Your Hatrix basically sets the guidelines for how your employees should respond to haters based on the context of their complaint – where they complained, the type of complaint, who they are, etc.


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Not all haters are created equal and you shouldn’t address all of them – especially the trolls, but you do want to document all of the legitimate to semi-legitimate complaints you receive as sometimes your haters are aware of small problems that can later turn into big issues.

The way you keep track of trends in either direction is by keeping track in the first place – with your Hatrix.

The Benefits of Hugging Your Haters

Once you start to see your haters for what they truly are, opportunities to improve your business, your attitude towards customer service completely changes.

At that point, you can start receiving the benefits of hugging your haters.

Turning Points

Have you ever had a terrible experience with a business, only for the manager or someone else to step in and completely turn it around for you? Instantly, your respect for the company jumps higher than it would if they had just delivered a satisfactory experience to begin with.

Why is that?

Because we all know that mistakes happens and nothing is perfect.

The intent behind a company’s actions is important to us. Whenever you address your customers complaints, instead of ignoring them, you create opportunities for a turning point in your relationship with your customers.

Social Proof

Nowadays, complaints are rarely private. How you handle these complaints makes a huge difference in the mind your customers and prospects. Simply ignoring the complaint shows everyone that your company just doesn’t care – regardless of whether it’s true or not.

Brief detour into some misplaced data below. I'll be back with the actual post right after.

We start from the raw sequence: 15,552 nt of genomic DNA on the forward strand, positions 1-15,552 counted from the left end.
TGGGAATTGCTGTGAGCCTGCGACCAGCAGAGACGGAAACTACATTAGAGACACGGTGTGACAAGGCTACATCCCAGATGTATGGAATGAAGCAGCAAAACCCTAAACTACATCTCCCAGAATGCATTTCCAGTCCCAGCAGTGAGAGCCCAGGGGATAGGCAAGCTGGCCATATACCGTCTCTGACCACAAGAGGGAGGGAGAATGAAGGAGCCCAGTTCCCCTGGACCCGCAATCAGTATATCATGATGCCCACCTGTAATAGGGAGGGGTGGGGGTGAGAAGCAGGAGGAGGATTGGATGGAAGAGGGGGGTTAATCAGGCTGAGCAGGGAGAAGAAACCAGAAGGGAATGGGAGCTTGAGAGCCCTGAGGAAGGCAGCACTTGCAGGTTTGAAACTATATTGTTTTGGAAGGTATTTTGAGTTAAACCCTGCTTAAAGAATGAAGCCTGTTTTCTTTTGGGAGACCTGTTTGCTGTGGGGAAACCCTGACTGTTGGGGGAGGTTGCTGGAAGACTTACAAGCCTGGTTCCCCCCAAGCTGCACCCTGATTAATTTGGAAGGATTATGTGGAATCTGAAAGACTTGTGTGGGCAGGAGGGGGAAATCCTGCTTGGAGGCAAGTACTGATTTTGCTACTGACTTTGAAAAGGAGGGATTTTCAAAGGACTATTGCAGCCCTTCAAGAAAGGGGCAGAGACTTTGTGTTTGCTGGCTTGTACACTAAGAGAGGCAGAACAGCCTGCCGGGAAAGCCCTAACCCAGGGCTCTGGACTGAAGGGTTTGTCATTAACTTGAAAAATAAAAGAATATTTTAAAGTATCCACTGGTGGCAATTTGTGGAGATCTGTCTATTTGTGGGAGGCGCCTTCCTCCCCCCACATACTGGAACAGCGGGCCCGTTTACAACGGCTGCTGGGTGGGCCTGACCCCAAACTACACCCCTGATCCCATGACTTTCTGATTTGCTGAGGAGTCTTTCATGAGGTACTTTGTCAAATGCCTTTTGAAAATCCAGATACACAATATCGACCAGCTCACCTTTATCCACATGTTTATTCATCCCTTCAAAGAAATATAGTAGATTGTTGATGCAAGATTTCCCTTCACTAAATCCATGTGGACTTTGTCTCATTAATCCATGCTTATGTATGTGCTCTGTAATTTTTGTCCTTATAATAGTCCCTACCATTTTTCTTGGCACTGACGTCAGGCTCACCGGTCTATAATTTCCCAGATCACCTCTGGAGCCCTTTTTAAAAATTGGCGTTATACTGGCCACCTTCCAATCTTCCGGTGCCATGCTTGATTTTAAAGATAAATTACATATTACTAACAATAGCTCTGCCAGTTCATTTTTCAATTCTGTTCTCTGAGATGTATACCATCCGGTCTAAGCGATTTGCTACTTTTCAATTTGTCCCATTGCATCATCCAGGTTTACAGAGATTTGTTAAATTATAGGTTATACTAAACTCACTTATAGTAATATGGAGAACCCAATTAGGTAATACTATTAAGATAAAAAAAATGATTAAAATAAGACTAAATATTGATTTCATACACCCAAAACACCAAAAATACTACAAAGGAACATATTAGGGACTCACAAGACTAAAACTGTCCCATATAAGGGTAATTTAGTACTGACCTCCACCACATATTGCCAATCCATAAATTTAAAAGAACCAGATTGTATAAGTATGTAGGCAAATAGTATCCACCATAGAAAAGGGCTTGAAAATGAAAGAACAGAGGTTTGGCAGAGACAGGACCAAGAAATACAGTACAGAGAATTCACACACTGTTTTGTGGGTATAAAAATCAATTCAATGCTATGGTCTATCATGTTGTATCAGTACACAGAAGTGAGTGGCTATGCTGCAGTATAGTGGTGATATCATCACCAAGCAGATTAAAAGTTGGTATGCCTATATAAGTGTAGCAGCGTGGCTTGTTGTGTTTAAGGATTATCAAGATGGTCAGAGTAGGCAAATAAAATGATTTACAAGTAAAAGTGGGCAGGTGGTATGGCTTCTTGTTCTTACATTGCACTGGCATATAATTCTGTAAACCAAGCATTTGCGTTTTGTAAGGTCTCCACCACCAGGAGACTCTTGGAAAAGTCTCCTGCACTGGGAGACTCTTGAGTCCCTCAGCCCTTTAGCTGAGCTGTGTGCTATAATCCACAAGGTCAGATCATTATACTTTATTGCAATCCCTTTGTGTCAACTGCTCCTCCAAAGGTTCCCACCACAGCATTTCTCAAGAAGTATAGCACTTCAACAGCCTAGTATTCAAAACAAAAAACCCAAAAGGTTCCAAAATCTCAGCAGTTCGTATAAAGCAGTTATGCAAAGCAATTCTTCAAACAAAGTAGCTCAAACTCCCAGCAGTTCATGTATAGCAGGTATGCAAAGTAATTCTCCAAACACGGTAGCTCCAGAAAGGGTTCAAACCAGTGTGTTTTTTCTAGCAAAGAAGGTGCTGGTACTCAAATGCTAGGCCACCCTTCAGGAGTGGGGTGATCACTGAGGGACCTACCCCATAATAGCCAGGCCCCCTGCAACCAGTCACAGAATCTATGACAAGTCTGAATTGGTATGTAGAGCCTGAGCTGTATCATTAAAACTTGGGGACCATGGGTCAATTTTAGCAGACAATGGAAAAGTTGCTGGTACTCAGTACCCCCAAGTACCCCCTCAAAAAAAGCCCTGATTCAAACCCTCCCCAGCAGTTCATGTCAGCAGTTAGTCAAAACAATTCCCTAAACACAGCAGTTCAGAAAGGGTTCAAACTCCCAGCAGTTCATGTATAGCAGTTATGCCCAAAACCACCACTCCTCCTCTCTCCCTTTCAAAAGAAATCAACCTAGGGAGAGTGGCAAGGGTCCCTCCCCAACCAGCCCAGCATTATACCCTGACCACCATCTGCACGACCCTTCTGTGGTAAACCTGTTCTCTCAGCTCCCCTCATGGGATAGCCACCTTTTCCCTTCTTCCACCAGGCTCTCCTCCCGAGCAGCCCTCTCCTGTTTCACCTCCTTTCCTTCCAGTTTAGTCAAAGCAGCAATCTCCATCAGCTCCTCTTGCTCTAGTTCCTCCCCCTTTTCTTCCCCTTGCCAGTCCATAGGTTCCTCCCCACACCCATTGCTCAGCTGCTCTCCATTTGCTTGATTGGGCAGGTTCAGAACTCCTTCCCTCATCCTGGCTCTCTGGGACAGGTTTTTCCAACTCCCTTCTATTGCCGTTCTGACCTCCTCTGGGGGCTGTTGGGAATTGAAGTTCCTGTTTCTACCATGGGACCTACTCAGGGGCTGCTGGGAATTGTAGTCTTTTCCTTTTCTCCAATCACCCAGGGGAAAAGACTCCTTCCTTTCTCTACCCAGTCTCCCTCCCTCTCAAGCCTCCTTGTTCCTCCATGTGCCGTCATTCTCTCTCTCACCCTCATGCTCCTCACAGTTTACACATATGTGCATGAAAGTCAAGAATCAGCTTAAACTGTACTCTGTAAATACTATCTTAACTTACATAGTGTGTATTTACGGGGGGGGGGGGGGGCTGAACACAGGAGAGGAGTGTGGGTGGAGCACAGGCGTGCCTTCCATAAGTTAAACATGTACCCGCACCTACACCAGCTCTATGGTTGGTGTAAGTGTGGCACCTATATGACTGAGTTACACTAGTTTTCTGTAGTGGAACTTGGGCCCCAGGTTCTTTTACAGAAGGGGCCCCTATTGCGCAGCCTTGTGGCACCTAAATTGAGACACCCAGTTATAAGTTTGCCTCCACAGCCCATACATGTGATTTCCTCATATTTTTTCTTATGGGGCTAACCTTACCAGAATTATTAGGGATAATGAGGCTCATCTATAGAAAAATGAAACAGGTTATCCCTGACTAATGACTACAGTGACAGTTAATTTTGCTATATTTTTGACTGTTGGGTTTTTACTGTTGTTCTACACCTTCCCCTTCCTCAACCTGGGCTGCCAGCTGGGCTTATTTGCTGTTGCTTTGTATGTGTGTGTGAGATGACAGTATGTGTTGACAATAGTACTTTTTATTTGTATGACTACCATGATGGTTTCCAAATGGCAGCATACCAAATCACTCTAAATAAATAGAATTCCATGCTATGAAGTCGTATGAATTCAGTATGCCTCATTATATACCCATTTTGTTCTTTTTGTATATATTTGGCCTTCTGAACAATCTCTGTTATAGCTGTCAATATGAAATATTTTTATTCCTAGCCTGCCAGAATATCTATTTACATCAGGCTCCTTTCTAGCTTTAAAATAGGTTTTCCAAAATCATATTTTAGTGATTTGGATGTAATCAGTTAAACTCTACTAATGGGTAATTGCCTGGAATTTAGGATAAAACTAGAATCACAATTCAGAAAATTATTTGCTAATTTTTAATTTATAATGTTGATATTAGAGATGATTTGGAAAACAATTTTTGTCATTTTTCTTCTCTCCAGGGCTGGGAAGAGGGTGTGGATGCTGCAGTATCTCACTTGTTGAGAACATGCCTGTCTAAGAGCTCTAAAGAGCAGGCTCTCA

Quickly responding to the situation and apologizing for the negative experience shows people that you care.

If you think about it, these situations create an opportunity for social proof because if you handle the situation the right way, it shows everyone how your brand does customer service.

That being said, it’s still better to work things out privately with the customer by using email, live chat, phone, or social media DMs.

Once you have solved the problem in private, you can return and thank them publicly for bringing the issue to their attention so the spectators (there will be plenty) will know that the issue was resolved successfully.

Winning Sales

Of course, we want to delight our customers, but the long-term benefit of customer service is increased sales.

When your employees on the frontlines hear the same complaints over and over, they’re really discovering opportunities to improve your products, services, customer service, brand positioning, and many other aspects of your business.

This is valuable data that we usually spend hours and thousands of dollars to uncover!

As you continue to address complaints and improve your products and services, your business as a whole improves.

Better products and services lead to more sales – and a better overall business turns one-time transactions into lifetime customers.